India has started recognising sand artists: Sudarsan Pattnaik

swati

Swati Chandra | August 29, 2017 | NEW DELHI


#On a personal note   #Sudarsan Pattnaik   #sand art   #social issues  
(Photo: Facebook/@sudarsan.sandart)
(Photo: Facebook/@sudarsan.sandart)

Sudarsan Pattnaik’s association with sand art began when the artist was only nine years old. Born in a poor family in Puri, Odisha, Pattnaik faced a lot of hardship in his formative years which he believes is what brought him close to sand art. His art was first recognised in 1997 when he got a chance to participate in the international sand art festival. Thereafter, he participated in several such festivals and won accolades for India in more than 20 countries. He connects a social message in all his works. At the age of 40, the artist and the art have become synonymous in India. Besides several prestigious awards to his credit, Pattnaik was awarded Padma Shri in 2014.


What inspired you towards sand art?

I was always inclined towards painting and drawing. My childhood was full of struggle and art was where I found peace. There was no money in my family. I even worked as a labourer when I was a kid. I started discovering this art form from the age of nine. My house was close to the beach. Whenever I used to get some free time, the beach became my canvas.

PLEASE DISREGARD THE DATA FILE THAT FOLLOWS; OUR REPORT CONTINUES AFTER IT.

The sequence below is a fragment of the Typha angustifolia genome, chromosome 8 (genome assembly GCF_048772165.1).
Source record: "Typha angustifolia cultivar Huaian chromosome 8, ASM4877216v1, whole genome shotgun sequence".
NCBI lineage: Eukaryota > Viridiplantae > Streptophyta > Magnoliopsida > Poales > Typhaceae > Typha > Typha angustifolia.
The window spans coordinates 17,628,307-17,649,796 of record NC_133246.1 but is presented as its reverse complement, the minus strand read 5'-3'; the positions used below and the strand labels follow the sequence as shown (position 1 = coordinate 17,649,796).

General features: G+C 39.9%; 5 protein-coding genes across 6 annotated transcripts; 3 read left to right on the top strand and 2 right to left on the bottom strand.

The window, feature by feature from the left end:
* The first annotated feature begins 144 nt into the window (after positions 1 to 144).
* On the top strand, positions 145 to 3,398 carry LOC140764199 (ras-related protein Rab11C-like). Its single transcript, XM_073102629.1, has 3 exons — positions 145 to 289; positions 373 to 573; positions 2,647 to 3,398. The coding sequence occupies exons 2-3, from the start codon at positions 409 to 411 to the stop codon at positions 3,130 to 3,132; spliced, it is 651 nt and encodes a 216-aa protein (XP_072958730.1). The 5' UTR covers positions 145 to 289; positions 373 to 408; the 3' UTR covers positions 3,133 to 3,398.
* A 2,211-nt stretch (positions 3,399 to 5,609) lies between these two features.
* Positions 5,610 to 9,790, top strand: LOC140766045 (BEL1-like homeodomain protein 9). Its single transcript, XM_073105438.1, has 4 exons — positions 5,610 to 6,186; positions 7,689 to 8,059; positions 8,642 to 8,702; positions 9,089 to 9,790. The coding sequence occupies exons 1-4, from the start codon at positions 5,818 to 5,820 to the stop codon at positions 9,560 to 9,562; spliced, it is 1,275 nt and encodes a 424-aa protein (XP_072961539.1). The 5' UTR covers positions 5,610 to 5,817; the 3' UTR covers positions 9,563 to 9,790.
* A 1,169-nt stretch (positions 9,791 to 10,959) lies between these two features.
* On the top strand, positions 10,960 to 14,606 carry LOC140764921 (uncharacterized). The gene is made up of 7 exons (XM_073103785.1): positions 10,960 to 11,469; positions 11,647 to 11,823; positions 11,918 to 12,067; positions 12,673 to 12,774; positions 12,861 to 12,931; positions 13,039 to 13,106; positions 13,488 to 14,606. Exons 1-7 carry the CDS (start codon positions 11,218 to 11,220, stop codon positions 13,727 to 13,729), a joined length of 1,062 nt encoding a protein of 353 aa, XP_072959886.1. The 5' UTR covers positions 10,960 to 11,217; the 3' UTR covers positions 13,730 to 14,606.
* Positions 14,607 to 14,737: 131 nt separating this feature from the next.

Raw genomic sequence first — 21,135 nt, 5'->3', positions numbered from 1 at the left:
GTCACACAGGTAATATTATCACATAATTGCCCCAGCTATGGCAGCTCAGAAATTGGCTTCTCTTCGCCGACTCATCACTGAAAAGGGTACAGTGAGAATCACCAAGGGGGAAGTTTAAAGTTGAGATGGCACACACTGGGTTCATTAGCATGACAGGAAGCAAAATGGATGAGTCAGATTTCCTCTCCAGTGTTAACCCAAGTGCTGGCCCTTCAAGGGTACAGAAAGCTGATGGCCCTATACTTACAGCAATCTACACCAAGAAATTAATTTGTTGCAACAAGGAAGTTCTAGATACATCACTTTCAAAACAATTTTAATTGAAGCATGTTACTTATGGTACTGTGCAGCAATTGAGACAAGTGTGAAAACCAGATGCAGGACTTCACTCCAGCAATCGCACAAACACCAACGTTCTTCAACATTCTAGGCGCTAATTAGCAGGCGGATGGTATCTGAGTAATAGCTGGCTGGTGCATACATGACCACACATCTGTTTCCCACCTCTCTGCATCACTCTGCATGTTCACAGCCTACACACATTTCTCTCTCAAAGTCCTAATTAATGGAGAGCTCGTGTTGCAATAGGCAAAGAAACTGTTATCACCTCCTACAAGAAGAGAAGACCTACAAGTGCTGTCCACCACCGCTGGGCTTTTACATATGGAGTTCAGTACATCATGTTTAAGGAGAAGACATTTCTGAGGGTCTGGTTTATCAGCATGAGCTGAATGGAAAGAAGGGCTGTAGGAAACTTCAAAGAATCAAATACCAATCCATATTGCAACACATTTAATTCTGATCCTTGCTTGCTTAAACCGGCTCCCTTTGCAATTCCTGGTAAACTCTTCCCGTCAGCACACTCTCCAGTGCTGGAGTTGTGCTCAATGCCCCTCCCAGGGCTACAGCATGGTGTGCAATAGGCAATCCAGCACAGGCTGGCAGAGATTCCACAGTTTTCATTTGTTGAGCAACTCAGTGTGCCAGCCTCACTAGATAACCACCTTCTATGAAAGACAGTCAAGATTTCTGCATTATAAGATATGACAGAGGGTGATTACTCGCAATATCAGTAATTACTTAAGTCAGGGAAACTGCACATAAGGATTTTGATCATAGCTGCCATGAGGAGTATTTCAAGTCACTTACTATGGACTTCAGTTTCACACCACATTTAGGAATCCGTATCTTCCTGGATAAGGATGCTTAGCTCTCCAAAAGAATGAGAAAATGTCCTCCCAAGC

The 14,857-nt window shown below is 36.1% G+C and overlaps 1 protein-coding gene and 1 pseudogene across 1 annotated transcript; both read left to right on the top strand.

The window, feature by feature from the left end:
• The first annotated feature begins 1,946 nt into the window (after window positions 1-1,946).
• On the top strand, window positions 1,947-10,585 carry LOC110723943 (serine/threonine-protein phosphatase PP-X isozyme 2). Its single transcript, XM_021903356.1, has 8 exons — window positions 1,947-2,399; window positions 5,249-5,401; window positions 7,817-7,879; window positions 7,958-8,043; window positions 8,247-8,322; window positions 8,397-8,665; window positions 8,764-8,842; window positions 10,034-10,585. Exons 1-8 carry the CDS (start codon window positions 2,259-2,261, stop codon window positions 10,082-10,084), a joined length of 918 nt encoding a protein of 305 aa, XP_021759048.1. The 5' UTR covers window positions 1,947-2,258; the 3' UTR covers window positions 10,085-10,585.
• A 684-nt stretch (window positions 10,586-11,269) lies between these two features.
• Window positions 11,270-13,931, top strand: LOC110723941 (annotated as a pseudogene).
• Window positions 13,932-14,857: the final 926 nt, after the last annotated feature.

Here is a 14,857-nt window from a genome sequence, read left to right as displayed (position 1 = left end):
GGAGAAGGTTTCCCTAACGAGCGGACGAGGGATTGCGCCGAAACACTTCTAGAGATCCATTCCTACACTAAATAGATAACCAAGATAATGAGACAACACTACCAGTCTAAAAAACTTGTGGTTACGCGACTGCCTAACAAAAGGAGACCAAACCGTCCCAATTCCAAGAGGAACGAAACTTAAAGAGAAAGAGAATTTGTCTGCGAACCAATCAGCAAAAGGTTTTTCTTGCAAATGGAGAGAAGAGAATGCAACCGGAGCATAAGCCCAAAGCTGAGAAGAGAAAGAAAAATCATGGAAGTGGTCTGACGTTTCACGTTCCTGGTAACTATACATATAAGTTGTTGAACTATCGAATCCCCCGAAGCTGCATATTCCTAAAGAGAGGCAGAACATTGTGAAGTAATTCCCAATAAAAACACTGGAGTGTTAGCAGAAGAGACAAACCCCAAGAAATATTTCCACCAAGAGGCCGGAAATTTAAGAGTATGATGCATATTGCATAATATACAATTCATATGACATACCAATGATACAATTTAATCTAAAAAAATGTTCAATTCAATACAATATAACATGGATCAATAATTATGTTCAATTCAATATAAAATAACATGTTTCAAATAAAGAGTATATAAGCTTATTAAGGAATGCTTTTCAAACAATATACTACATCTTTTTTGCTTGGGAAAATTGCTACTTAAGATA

Who was your guru?
 
I had no guru. You can say I taught it to myself – practising every day on the beach. I did not know about the existence of any such art form in the professional sphere until I started carving sculptures with my own fingers.
 
We don’t have any professional course in sand art. What are your thoughts on that?
 
Yes, there are none in our country. But very soon the government will launch a certificate course in sand art at Indira Gandhi National Open University (IGNOU). I have just finished designing the course structure for that. I am sure it will help many budding sand artists in our country.

Do you train people as well?
 
Yes, I provide training to artists through my open-air Golden Sand Art Institute at Puri beach since 1994. 
 
Your work is known for its aptness. How do you do that?
 
Importance of this unique and temporary art form lies in its powerful messages. I focus on the timeliness to convey a message. Sometimes our [Pattnaik’s and his students’] messages do yield results. We have recently raised voice for the cleanliness of Puri beaches in Odisha.
 
What are your future plans?
 
I am intending to open a sand art park or museum, like the one in Japan.
 
Does India treat its sand artists well?
 
It has started recognising them now. The Odisha government organises a sand art festival in December every year. We still have a long way to go compared to countries like the US, Canada and Germany. There is immense scope due to a large coastal area in the country.
 

(The interview appears in the August 16-31, 2017 issue of Governance Now)
 
 
 

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